Part 2 – Otherworld panic
I drove all night, not caring for the condition of the car or the risk or getting bogged. My fear for night driving wouldn’t even come close to the fear I had for the creatures that attacked me during the night. At one point, fatigue almost got the best of me and I needed to rest. When I pulled over I was attacked within minutes. Somehow I managed to get away before Betsy suffered any real damage, but it still put me too on edge to even think about stopping again.
At some point the sun began to rise and light spread across the green landscape.To tired and burnt out I could only feel grateful when I saw the creatures start to run from the light, heading towards a dark, distant forrest. With the built up stress leaving my body, I collapsed against the steering wheel and shut my eyes. Tears started to flow from my eyes as I realised that every night would be every bit as scary. I had been taking things too easily, thinking that I was in heaven, and hadn’t taken any steps to protecting myself.
I had used most of my water making a meal and cleaning myself instead of rationing it. I hadn’t looked for signs of other people. I traveled lazily in the direction I was facing at the time. In short, I underestimated the danger and could have died.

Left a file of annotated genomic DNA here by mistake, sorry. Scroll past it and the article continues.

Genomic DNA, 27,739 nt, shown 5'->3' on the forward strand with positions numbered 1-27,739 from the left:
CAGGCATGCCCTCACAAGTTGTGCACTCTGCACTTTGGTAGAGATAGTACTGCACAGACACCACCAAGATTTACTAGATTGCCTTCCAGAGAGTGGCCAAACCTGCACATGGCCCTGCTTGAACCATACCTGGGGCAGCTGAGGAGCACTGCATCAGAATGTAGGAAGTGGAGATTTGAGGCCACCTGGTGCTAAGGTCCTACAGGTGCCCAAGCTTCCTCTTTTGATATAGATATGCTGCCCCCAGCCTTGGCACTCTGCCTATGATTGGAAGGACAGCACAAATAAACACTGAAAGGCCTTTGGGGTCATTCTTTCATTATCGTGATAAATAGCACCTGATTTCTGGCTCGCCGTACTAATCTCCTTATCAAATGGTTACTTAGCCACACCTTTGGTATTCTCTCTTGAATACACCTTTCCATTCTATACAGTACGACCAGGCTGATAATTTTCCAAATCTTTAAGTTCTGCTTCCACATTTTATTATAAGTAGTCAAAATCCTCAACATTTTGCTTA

It was just like when I first started to travel. With my weak body and tendency towards illness, a doctor once told the ten year old me that I would probably spend most of my life in sterile rooms. I couldn’t take that, it was simply too sad and lonely. Instead I disregarded those words and started to go on hikes and camping trips. It started with taking a bus to try and climb a hill that was at the edge of the city; a popular climb with walkways to the top.
On the first attempt, I made it a quarter of the way up before collapsing. After that I had to spend a two weeks recovering from the resulting infection. On the second attempt I didn’t get much further up, but I had a friend with me that time, and they helped minimise the problem, resulting in only needing a week to recover. After a year, I was able to climb that hill by myself, both on the walkway and on the dirt tracks, without needing to go to hospital afterwards. It wasn’t long after that that I started to take weekend camping trips to a nearby mountain.
That mountain was far, far worse than the hill and it was like I was starting all over again. My doctor had asked me if I had a death wish, but I felt like that was the furthest thing from the truth. In the moments before collapsing on that hill I felt more alive than I had ever felt after being discharged from a hospital. It wasn’t until three years had passed that I could confidently climb that mountain by myself, but every time it sent me back home sweating, I couldn’t help but think that it was challenging me. By that point I had already started working at the coffee place during the week, needing money to pay for my trips to the mountain. My parents could see how much more healthy I was starting to look and supported my decision, even when I landed in bed for a week afterwards.